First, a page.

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When it’s time to replace your Internet modem

Photo for The Union John Hart
Jorn Hart | The Union

Monika is having trouble with her AT&T Internet connection. She wants to know, “Is there something I can do to make it work better and more reliably?”

When you sign up for DSL service with AT&T, the installation includes a modem, the hardware that connects your computer or home network to the AT&T DSL Internet service. Your modem may also include a wireless router so that you can connect wirelessly.

Most AT&T modems/routers include only a one-year warranty. After that period, you can purchase a replacement from AT&T, but that’s generally expensive, and it’s not your only option. You can also purchase a replacement modem/wireless router online, or at your local office supply or computer retailer.



The important detail to look for is that the device supports the standard ATT-ADSL connection (http://goo.gl/1NujV), and as long as you’re purchasing a new one, you might want to consider getting one that includes a wireless router, as well. AT&T will tell you that they won’t support a non-AT&T modem, but if you have problems connecting, you don’t need to tell them that you purchased a new one, and the manufacturer will provide support, as well.

In order to hook up the new modem, you will need to know the original username and password for the modem. Generally, the user name is an email address (like yourName@sbcglobal.net); the password is often your own home phone number, but you may have changed it. Hopefully you wrote this down, but if not, AT&T can reset your credentials. (Remember, don’t volunteer that you replaced the modem yourself!)




Follow the instructions provided with the new equipment and you should be connected to the Internet in no time.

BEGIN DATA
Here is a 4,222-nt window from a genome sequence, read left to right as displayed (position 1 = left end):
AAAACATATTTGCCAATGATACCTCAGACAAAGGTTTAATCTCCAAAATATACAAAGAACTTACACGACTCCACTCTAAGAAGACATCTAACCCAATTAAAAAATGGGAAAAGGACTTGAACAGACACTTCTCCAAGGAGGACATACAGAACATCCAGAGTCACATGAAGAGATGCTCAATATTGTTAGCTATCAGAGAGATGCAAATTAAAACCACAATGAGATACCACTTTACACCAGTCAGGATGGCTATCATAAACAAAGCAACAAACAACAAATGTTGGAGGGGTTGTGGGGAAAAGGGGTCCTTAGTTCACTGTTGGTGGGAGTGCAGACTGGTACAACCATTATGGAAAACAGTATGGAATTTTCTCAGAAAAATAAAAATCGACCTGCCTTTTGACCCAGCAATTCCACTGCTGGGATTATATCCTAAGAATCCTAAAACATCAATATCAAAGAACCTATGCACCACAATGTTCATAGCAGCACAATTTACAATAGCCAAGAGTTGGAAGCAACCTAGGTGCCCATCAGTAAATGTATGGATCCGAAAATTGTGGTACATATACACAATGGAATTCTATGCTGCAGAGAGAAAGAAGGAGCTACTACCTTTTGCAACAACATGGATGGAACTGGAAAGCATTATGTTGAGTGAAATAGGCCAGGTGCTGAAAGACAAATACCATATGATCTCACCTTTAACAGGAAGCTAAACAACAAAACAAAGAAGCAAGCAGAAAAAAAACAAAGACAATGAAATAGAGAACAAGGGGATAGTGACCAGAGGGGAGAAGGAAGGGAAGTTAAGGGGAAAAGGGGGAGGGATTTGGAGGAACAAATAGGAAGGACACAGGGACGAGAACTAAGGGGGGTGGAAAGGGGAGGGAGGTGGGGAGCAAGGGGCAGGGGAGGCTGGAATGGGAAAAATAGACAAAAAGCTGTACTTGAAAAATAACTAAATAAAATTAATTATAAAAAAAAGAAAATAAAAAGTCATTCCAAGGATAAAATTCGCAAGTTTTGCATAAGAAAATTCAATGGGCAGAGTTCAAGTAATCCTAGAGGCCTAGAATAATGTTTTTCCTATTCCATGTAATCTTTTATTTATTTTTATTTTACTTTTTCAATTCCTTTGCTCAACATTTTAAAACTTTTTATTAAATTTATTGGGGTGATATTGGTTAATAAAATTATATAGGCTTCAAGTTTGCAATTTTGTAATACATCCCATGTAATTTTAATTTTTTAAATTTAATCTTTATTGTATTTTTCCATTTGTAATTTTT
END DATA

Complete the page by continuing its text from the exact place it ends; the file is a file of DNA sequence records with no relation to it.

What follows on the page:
Windows 8 login missing

Scott asked: I installed Windows 8, and I can’t figure out how to log in. I get the splash screen with a pretty picture, and then nothing. What am I missing?

Although I do like Windows 8, this is one of the many reasons I won’t be installing it on my father’s computer anytime soon. Personally, I recently thought you had to actually swipe with the mouse or your finger in a touchscreen to get rid of that lock screen, but the fact is all you have to do is touch the mouse or type a key and it goes away, and then you can log in just like on any other operating system. This is just one of the many “non-discoverable” features in Windows 8, making it enough different from Windows 7 to cause trouble for many users.

So don’t get fooled: Just touch the mouse or type any key, and you’re ready to log in.

Doug Behl and Ken Getzspent years answering technical questions in private, and are minimizing the questions by pre-emptively publishing the answers. Hear Doug and Ken’s tech tips on KNCO radio weekdays at around 8:21a.m. and 5:38 p.m.; find full write-ups including links to the products they mention at http://blog.techtipguys.com. Submit your own technical questions to questions@techtipguys.com.


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